All three Canadian teams were eliminated from the MLS is Back Tournament. Toronto FC, the Montreal Impact and the Vancouver Whitecaps all lost their round-of-16 matches. Montreal and Vancouver both snuck into the knockout stage as wild cards, so their defeats weren’t too disappointing. Toronto had higher hopes after winning its group, but fell 3-1 to wild card New York City FC. This round wraps up with two matches tonight and another pair tomorrow night. The quarter-finals begin Thursday night.
The surprising Houston Dash won the National Women’s Soccer League title. Since entering the league in 2014, Houston had never reached the playoffs. And its round-robin record in the Challenge Cup tournament was nothing to write home about: 1-2-1, which was good for fourth place out of eight teams. But the Dash survived a couple of tight matches in the quarter-finals and semis (and caught a break when two-time defending champ North Carolina got upset in the quarters) before beating Chicago 2-0 in yesterday’s final. Canadian Sophie Schmidt converted an early penalty kick to open the scoring. The NWSL pulled off the tournament, which is replacing the regular season and the playoffs this year, after a rocky start. The Orlando Pride were removed prior to the event because of a COVID-19 outbreak on the team, but no other players tested positive after that. Read more about the final here.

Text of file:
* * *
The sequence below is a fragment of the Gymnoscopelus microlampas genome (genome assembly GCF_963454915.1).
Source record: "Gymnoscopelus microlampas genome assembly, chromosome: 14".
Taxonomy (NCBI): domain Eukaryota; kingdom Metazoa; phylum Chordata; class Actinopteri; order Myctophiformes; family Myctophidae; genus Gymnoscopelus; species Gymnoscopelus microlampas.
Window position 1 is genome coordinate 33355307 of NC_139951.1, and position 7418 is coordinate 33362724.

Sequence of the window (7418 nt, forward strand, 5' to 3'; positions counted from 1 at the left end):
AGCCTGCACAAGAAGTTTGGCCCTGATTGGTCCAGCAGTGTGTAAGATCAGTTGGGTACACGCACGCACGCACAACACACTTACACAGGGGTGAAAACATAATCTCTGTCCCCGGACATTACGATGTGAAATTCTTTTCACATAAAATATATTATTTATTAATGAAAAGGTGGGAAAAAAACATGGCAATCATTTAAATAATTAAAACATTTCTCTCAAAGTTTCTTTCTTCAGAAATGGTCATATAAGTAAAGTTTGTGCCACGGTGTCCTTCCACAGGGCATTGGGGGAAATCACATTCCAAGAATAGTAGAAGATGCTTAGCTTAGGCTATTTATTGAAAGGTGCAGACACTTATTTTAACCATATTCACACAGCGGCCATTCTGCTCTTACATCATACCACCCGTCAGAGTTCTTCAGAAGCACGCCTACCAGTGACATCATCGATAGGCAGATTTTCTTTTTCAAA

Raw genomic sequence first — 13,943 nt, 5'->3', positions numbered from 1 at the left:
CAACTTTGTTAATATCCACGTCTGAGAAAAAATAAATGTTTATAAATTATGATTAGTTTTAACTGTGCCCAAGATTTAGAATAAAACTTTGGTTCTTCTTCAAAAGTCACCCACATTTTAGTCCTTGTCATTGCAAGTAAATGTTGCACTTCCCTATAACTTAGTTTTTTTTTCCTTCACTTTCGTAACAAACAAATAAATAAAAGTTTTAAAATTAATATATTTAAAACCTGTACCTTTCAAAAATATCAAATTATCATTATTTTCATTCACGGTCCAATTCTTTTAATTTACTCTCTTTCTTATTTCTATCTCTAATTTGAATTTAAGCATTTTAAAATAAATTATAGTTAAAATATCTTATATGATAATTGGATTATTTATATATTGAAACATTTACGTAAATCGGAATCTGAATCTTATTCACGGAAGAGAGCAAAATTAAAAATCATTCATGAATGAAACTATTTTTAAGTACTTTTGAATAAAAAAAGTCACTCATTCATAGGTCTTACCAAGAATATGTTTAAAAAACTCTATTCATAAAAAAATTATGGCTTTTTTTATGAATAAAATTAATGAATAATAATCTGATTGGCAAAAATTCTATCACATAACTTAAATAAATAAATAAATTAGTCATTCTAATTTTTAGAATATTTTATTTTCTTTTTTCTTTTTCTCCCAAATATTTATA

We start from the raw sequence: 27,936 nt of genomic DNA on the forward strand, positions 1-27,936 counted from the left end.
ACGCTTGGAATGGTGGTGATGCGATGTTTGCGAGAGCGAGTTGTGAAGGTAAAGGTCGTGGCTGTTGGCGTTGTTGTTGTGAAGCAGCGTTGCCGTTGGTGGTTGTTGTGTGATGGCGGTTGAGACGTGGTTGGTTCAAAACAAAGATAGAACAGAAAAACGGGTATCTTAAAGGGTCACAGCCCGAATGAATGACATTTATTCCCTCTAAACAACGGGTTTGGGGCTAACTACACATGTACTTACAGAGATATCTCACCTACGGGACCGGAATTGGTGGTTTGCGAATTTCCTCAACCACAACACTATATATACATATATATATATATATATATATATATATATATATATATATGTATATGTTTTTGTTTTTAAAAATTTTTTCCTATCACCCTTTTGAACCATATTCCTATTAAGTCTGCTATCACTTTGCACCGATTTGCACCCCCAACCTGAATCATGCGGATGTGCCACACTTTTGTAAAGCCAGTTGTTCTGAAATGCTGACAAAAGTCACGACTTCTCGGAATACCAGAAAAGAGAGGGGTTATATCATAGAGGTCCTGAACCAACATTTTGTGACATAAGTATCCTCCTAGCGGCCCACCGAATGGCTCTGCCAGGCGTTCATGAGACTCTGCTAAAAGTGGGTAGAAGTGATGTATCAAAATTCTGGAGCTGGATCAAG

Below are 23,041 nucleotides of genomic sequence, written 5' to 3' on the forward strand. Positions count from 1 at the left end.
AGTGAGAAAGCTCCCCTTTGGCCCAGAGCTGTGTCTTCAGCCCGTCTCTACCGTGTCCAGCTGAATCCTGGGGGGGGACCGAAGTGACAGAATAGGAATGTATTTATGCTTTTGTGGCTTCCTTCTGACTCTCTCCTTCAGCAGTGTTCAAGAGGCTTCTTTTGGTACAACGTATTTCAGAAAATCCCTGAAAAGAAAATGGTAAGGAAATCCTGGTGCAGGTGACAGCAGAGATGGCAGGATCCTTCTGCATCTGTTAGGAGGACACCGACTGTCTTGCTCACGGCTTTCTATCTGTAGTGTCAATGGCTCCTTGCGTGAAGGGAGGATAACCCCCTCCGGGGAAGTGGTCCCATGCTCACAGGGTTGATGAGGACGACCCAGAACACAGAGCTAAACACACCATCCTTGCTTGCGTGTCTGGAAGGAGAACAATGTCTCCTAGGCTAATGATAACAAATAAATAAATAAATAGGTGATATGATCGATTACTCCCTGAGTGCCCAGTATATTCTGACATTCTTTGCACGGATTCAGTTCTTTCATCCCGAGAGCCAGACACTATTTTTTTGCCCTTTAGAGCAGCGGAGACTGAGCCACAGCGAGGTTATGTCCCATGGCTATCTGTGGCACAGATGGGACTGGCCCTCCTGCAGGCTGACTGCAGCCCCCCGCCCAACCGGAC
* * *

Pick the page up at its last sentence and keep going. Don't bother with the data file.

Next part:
The Canadian Elite Basketball League opened its Summer Series tournament. A pair of games were played both Saturday and Sunday in St. Catharines, Ont., where the CEBL will decide its 2020 champion over the next two weeks. The league is also experimenting with the Elam Ending — an increasingly popular idea in the basketball world that sees teams play to a target score in the final few minutes. The Niagara River Lions are the only team that played twice on the opening weekend. They went 1-1. Today’s games are the Guelph Nighthawks vs. the Hamilton Honey Badgers at 5 p.m. ET, and the Ottawa Blackjacks vs. the Edmonton Stingers at 7:30 p.m. ET. Watch those games, and every game in the tournament, live here and on the CBC Gem streaming service.
The WNBA season tipped off. Six games are already in the books in Bradenton, Fla., where teams are bubbled for the shortened 22-game campaign. The biggest news from opening weekend from a Canadian perspective was national-team star Kia Nurse injuring her ankle. The New York Liberty guard left in the second quarter of Saturday’s game and didn’t return. Nurse reportedly suffered an ankle sprain. Her status for Wednesday’s game against Dallas is unclear.